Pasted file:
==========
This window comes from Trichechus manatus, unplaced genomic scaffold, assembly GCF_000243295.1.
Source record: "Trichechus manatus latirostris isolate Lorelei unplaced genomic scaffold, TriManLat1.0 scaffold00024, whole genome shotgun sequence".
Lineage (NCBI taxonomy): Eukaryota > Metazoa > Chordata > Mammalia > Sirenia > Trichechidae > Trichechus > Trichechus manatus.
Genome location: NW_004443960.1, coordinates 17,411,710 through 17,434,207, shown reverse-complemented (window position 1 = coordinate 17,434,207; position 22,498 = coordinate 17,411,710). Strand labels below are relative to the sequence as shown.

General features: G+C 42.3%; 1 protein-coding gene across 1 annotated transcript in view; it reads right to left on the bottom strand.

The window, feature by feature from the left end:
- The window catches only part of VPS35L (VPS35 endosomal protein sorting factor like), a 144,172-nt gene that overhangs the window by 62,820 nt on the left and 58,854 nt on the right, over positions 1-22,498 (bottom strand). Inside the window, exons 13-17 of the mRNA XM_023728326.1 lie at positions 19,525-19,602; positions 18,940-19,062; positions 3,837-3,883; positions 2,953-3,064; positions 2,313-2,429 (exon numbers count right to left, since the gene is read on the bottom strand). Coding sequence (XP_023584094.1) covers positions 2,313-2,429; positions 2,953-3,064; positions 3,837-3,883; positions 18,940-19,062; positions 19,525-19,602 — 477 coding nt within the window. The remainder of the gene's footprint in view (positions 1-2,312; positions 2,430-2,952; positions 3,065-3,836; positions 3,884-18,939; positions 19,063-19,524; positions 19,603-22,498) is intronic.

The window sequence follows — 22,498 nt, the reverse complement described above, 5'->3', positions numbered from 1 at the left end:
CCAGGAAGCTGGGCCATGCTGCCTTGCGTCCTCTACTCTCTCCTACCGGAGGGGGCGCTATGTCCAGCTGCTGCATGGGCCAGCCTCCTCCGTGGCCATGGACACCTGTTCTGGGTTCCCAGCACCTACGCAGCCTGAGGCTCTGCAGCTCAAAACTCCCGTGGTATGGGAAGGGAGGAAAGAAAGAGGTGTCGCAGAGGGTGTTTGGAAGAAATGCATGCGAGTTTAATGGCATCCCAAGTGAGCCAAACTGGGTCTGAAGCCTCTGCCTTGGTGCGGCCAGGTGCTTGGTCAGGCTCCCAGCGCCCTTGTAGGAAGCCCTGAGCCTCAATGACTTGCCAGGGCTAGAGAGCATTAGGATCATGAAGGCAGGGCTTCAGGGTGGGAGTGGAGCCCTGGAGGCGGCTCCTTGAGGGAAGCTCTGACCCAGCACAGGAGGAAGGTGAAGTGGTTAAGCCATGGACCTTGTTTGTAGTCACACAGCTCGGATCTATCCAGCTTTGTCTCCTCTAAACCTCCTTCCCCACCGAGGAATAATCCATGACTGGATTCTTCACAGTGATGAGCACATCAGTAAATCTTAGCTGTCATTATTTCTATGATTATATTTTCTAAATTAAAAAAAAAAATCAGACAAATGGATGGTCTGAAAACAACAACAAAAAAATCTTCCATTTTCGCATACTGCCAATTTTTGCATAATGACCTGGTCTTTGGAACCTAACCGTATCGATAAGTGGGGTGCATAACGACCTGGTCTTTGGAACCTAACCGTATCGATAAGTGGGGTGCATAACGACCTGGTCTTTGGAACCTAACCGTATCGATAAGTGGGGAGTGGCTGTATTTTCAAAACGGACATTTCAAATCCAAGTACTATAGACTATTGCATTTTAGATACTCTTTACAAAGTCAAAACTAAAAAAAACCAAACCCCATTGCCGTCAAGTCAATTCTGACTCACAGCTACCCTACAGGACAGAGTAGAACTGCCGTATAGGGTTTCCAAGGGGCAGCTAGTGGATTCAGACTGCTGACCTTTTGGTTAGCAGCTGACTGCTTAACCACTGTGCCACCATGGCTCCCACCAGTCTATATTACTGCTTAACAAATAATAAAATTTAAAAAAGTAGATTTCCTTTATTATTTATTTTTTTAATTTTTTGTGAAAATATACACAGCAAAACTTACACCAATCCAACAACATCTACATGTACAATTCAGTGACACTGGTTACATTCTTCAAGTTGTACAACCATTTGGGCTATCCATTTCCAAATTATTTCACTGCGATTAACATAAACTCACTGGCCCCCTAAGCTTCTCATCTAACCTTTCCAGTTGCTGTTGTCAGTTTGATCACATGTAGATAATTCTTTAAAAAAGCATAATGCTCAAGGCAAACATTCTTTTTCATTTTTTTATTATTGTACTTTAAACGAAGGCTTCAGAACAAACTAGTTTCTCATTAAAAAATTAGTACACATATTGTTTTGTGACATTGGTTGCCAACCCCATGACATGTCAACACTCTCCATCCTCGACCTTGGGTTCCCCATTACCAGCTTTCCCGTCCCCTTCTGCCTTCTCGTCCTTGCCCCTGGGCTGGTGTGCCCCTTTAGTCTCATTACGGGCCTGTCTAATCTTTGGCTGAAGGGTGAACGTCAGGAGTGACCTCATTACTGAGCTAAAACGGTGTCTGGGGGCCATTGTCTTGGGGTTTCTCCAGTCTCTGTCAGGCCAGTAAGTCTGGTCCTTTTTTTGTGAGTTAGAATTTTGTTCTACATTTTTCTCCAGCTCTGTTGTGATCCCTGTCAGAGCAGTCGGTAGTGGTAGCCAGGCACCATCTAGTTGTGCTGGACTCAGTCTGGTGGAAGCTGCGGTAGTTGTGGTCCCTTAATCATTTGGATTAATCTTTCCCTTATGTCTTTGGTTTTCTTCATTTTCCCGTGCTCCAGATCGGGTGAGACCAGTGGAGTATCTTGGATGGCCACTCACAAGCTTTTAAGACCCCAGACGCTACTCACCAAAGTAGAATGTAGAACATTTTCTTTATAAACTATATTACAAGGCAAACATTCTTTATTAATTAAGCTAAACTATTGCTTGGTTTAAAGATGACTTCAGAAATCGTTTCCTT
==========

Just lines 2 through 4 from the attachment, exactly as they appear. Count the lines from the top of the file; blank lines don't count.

Source record: "Trichechus manatus latirostris isolate Lorelei unplaced genomic scaffold, TriManLat1.0 scaffold00024, whole genome shotgun sequence".
Lineage (NCBI taxonomy): Eukaryota > Metazoa > Chordata > Mammalia > Sirenia > Trichechidae > Trichechus > Trichechus manatus.
Genome location: NW_004443960.1, coordinates 17,411,710 through 17,434,207, shown reverse-complemented (window position 1 = coordinate 17,434,207; position 22,498 = coordinate 17,411,710). Strand labels below are relative to the sequence as shown.